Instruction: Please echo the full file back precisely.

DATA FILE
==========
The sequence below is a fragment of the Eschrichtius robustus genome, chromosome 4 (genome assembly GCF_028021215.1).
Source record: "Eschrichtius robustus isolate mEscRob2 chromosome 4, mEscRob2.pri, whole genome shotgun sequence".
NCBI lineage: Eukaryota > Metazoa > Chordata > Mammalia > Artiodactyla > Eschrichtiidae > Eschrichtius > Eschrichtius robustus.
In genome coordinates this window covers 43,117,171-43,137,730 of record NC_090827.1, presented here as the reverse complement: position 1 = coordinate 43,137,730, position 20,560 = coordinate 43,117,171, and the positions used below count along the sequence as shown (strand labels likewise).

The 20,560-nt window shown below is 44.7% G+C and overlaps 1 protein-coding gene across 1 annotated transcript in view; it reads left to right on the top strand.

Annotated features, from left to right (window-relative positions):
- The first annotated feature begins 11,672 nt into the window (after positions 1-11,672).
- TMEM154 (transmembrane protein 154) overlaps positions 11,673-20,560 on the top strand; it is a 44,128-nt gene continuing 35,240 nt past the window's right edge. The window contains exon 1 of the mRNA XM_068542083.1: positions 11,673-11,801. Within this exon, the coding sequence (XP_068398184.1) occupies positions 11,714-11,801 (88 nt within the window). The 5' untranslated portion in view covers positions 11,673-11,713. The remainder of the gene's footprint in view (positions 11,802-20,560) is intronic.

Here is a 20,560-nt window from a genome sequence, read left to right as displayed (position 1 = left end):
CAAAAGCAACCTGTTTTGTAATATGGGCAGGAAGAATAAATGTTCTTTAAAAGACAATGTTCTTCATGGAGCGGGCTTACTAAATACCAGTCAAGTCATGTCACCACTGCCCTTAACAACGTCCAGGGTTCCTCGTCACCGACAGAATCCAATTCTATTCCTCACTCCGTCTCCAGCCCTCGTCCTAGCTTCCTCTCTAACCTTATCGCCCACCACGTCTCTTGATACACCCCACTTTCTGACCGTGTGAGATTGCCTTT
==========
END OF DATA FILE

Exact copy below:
The sequence below is a fragment of the Eschrichtius robustus genome, chromosome 4 (genome assembly GCF_028021215.1).
Source record: "Eschrichtius robustus isolate mEscRob2 chromosome 4, mEscRob2.pri, whole genome shotgun sequence".
NCBI lineage: Eukaryota > Metazoa > Chordata > Mammalia > Artiodactyla > Eschrichtiidae > Eschrichtius > Eschrichtius robustus.
In genome coordinates this window covers 43,117,171-43,137,730 of record NC_090827.1, presented here as the reverse complement: position 1 = coordinate 43,137,730, position 20,560 = coordinate 43,117,171, and the positions used below count along the sequence as shown (strand labels likewise).

The 20,560-nt window shown below is 44.7% G+C and overlaps 1 protein-coding gene across 1 annotated transcript in view; it reads left to right on the top strand.

Annotated features, from left to right (window-relative positions):
- The first annotated feature begins 11,672 nt into the window (after positions 1-11,672).
- TMEM154 (transmembrane protein 154) overlaps positions 11,673-20,560 on the top strand; it is a 44,128-nt gene continuing 35,240 nt past the window's right edge. The window contains exon 1 of the mRNA XM_068542083.1: positions 11,673-11,801. Within this exon, the coding sequence (XP_068398184.1) occupies positions 11,714-11,801 (88 nt within the window). The 5' untranslated portion in view covers positions 11,673-11,713. The remainder of the gene's footprint in view (positions 11,802-20,560) is intronic.

Here is a 20,560-nt window from a genome sequence, read left to right as displayed (position 1 = left end):
CAAAAGCAACCTGTTTTGTAATATGGGCAGGAAGAATAAATGTTCTTTAAAAGACAATGTTCTTCATGGAGCGGGCTTACTAAATACCAGTCAAGTCATGTCACCACTGCCCTTAACAACGTCCAGGGTTCCTCGTCACCGACAGAATCCAATTCTATTCCTCACTCCGTCTCCAGCCCTCGTCCTAGCTTCCTCTCTAACCTTATCGCCCACCACGTCTCTTGATACACCCCACTTTCTGACCGTGTGAGATTGCCTTT